- About Us
- Hepatitis C Baby Boomer Resources
- NVHR Hepatitis C State Specific Resources Pages
- Hepatitis C Treatment Access
National Viral Hepatitis Roundtable Applauds Passage of Hepatitis C Screening Bill in New York
Contact: Martha Saly
This month, the New York State legislature passed landmark legislation requiring primary care doctors and hospitals to offer hepatitis C screening to all patients born between 1945 and 1965, the “Baby Boomer” generation. The bill mandates that those with positive screening results would be offered or linked to hepatitis C care. The bipartisan bill, introduced in the New York State Assembly by Assemblyman Kenneth Zebrowski and in the New York State Senate by Health Committee Chairman Senator Kemp Hannon, passed by overwhelming margins: 138-1 in the Assembly and 63-0 in the Senate. The legislation, which would go into effect on January 1, 2014, currently awaits signature by Governor Andrew Cuomo.
“We’re excited to see state legislative action to bring screening policy in line with CDC guidelines,” said Martha Saly, Executive Director of the National Viral Hepatitis Roundtable (NVHR). “NVHR is proud to have leant our support to this effort, achieved by a broad advocacy coalition led by several NVHR member organizations.”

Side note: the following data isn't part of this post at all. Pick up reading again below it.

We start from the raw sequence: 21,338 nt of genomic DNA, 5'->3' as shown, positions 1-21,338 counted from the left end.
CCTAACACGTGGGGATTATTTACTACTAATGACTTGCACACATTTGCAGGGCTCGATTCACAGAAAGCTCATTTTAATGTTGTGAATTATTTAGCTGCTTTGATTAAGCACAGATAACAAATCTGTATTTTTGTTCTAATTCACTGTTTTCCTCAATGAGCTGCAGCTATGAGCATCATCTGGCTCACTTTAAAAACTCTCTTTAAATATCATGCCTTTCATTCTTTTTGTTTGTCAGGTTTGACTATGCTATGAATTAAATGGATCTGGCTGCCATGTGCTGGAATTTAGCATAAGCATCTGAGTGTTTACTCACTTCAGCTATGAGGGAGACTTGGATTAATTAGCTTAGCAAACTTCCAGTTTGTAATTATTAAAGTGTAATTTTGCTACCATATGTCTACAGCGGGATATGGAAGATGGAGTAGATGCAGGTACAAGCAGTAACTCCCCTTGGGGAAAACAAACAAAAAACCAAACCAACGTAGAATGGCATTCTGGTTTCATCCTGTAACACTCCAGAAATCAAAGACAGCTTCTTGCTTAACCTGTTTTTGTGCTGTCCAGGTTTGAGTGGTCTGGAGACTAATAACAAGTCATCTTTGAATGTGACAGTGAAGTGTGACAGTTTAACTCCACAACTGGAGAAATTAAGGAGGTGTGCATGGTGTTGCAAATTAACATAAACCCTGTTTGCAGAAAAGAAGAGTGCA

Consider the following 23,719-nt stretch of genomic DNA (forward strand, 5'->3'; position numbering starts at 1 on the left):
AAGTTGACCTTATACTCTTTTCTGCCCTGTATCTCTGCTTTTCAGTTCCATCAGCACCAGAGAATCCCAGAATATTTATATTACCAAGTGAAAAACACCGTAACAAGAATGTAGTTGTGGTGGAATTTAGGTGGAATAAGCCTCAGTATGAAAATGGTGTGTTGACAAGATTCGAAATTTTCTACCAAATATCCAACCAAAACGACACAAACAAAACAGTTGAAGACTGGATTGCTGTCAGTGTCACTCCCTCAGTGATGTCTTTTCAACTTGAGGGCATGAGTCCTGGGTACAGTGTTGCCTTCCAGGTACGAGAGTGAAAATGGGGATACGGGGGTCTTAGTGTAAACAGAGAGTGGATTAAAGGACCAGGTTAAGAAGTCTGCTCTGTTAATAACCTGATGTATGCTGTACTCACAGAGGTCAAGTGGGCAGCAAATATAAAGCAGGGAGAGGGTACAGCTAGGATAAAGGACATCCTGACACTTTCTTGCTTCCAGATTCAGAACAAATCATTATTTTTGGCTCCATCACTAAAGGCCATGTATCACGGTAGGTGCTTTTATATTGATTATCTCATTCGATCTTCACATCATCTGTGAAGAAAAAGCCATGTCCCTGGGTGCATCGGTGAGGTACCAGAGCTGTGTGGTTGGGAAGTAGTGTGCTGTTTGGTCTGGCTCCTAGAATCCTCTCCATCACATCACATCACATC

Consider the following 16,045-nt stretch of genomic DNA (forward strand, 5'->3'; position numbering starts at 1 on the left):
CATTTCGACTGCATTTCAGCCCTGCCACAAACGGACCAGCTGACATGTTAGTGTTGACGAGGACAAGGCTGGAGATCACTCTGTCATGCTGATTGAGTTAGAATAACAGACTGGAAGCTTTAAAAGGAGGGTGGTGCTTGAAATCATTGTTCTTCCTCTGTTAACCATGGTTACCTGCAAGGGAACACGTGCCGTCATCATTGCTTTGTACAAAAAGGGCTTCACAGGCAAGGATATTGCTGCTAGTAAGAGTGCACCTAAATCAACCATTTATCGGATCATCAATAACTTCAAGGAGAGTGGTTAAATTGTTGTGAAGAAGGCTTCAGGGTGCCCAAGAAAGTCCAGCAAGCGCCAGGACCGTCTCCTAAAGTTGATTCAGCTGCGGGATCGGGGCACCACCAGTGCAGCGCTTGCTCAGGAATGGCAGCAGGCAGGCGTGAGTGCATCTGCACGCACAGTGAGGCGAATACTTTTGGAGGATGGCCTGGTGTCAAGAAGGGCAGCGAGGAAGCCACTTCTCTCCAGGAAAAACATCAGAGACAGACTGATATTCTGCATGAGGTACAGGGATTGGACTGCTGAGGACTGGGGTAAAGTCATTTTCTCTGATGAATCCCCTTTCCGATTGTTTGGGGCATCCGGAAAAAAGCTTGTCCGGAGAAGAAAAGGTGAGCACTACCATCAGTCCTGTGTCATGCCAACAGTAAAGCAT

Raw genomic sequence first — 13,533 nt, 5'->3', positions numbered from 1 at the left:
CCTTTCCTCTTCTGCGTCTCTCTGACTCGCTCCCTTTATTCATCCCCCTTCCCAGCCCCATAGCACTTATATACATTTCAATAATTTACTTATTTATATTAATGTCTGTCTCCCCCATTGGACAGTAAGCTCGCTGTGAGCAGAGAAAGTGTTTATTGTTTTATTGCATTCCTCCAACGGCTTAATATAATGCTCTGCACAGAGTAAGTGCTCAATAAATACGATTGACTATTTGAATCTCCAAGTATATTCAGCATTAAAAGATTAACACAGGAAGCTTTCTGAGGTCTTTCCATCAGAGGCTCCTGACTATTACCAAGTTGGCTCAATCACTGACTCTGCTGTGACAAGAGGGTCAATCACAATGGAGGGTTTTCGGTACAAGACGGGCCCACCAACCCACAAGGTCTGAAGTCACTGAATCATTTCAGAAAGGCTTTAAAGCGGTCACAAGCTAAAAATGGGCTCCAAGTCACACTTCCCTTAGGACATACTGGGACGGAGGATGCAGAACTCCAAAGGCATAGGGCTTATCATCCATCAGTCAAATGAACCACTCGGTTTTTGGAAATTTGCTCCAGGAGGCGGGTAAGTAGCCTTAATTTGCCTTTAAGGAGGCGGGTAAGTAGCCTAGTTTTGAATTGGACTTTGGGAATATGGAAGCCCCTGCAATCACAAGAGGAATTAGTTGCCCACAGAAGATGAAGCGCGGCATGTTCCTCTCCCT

Often called the “silent epidemic”, the number of deaths from hepatitis C will grow in the coming years, especially among people who have been unknowingly infected for thirty to forty years. According to the CDC, if the people who are currently infected with HCV do not receive care, 1.76 million will develop cirrhosis, approximately 400,000 will develop liver cancer, and approximately 1 million will die of related complications between the mid 2020s and mid 2030s. Hepatitis C treatments are improving rapidly, promising more effective drugs and shorter treatment regimens. In light of these positive improvements in treatment, NVHR commends The New York state legislature for removing barriers around testing to ensure that those New Yorkers who have been exposed to the hepatitis C virus are given a chance to know be tested, and if needed, be linked to care treatment.
The National Viral Hepatitis Roundtable (NVHR) is a coalition of more than 200 public, private and voluntary organizations dedicated to reducing the incidence of infection, morbidity and mortality from viral hepatitis in the United States. www.nvhr.org